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To this your fon is markt, and die he muft,
T' appease their groaning fhadows that are gone.

Luc. Away with him, and make a fire straight.
And with our fwords, upon a pile of wood,
Let's hew his limbs, 'till they be clean confum'd.
[Exeunt Mutius, Marcus, Quintus and Lucius
with Alarbus.
Tam. O cruel irreligious piety!
Chi. Was ever Scythia half fo barbarous ?
Dem. Oppofe not Scythia to ambitious Rome.
Alarbus goes to reft, and we furvive
To tremble under Titus' threatning looks.
Then, Madam, stand refolv'd; but hope withal,
The felf-fame Gods that arm'd the Queen of Troy
With opportunity of fharp revenge
Upon the Thracian * tyrant in her tent,
May favour Tamora, the Queen of Goths,
(When Goths were Goths, and Tamora was Queen)
To quit her bloody wrongs upon her foes.

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Tit. Let it be fo, and let Andronicus Make this his latest farewel to their fouls.

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Enter Mutius, Marcus, Quintus and Lucius.
Luc. See, Lord and father, how we have perform'd
Our Roman rites: Alarbus' limbs are lopt,
And intrails feed the facrificing fire,
Whose smoke, like incenfe, doth perfume the fky.
Remaineth nought but to interr our brethren,
And with loud larums welcome them to Rome.

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[Then found trumpets, and lay the coffins in the tomb. In peace and honour reft you here, my fons, Rome's readieft champions, repose you here, Secure from worldly chances and mishaps: Here lurks no treafon, here no envy fwells, Here grow no damned grudges, here no ftorms, No noife: but filence and eternal sleep :

In peace and honour reft you here, my fons !

Polymneftor, whofe eyes were pull'd out and fons murder'db Hecuba, in revenge for his having treacheroadly dain her son Polydove. Euripid. in Hecs




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SCENE III. Enter Lavinia,
Lav. In peace and honour live Lord Titus long,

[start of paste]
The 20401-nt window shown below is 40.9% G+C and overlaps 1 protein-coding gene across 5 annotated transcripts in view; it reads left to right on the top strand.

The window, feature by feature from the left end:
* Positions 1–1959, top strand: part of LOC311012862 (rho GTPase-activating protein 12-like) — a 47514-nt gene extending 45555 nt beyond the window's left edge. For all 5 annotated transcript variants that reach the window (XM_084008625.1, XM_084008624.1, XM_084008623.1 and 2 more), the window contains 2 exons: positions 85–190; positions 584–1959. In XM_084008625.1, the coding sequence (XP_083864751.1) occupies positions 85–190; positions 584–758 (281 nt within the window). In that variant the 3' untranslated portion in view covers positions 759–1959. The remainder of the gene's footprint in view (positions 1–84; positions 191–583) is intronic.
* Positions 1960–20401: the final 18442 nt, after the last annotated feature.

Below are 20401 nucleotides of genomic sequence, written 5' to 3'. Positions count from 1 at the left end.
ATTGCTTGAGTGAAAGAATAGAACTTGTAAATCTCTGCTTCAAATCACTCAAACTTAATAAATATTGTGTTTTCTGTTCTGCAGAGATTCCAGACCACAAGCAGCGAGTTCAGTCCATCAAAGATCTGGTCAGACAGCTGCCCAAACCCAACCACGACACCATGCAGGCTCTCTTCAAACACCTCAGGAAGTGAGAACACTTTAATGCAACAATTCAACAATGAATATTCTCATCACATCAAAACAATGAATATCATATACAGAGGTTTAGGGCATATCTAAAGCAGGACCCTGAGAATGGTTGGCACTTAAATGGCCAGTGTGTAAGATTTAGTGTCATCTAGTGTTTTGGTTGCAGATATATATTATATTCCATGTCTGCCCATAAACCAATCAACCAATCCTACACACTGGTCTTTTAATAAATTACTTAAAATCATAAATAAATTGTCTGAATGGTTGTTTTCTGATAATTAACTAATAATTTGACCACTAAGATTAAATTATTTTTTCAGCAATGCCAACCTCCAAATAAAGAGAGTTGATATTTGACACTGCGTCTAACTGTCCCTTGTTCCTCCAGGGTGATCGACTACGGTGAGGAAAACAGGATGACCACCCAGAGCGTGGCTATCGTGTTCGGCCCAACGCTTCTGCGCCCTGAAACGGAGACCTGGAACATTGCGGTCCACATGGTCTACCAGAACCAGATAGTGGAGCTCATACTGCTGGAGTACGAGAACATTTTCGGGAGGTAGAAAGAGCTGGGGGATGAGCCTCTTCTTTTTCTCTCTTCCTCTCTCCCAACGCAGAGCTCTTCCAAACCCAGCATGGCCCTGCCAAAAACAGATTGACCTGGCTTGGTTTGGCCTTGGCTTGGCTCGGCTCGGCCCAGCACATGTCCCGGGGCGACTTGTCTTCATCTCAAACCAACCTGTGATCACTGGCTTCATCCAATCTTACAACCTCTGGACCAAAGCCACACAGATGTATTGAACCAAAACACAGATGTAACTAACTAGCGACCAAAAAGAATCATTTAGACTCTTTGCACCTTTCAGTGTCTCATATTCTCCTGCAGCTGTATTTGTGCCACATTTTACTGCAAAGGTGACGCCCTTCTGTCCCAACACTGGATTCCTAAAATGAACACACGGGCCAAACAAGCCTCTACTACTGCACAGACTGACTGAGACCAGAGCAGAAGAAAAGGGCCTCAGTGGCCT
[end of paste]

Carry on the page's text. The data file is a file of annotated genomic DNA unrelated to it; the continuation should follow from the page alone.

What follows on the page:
My noble Lord and father, live in fame!
Lo at this tomb my tributary tears
I render, for my brethrens obfequies :
And at thy feet I kneel, with tears of joy
Shed on the earth, for thy return to Rome.
Oblefs me here with thy victorious hand,
Whose fortune Rome's best citizens applaud.

Tit. Kind Rome, that haft thus lovingly preferv'd
The cordial of mine age, to glad mine heart!
Lavinia, live, out-live thy father's days,'
In fame's eternal date for virtue's praife!

Mar. Long live Lord Titus, my beloved brother, Gracious triumpher in the eyes of Rome!

Tit. Thanks, gentle Tribune, noble brother Marcus. Mar. And welcome, nephews, from fuccefsful wars, You that furvive, and you that fleep in fame: Fair Lords, your fortunes are alike in all, That in your country's fervice drew your fwords. But fafer triumph is this funeral pomp That hath afpir'd to Solon's happiness, And triumphs over chance in honour's bed. Titus Andronicus, the people of Rome, Whofe friend in juftice thou haft ever been, Send thee by me their Tribune, in their trust, This palliament of white and fpotlefs hue, And name thee in election for the empire, With thefe our late deceafed Emperor's fons: Be Candidatus then, and put And help to fet a head on headlefs Rome.


Tit. A better head her glorious body fits,
Than his that shakes for age and feebleness:
What fhould I don this robe, and trouble you?
Be chofe with proclamations to-day,
To-morrow yield up rule, refign my life,
And fet abroach new bufinefs for you all?
Rome, I have been thy foldier forty years,
And led my country's ftrength fuccefsfully,
And buried one and twenty valiant fons,



Knighted in field, flain manfully in arms,
In right and fervice of their noble country.
Give me a staff of honour for mine age,
But not a fceptre to controul the world.
Upright he held it, Lords, that held it laft.
Mar. Titus, thou shalt obtain the empery.
Sat. Proud and ambitious Tribune, canft thou tell?
Tit. Patience, prince Saturnine!
Sat. Romans, do me right!

Patricians, draw your fwords, and sheath them not
'Till Saturninus be Rome's Emperor.
Andronicus, would thou wert fhipt to hell,
Rather than rob me of the people's hearts.

Luc. Proud Saturnine, interrupter of the good
That noble-minded Titus means to thee!

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Tit. Content thee, prince, I will reftore to thee
The people's hearts, and wean them from themselves.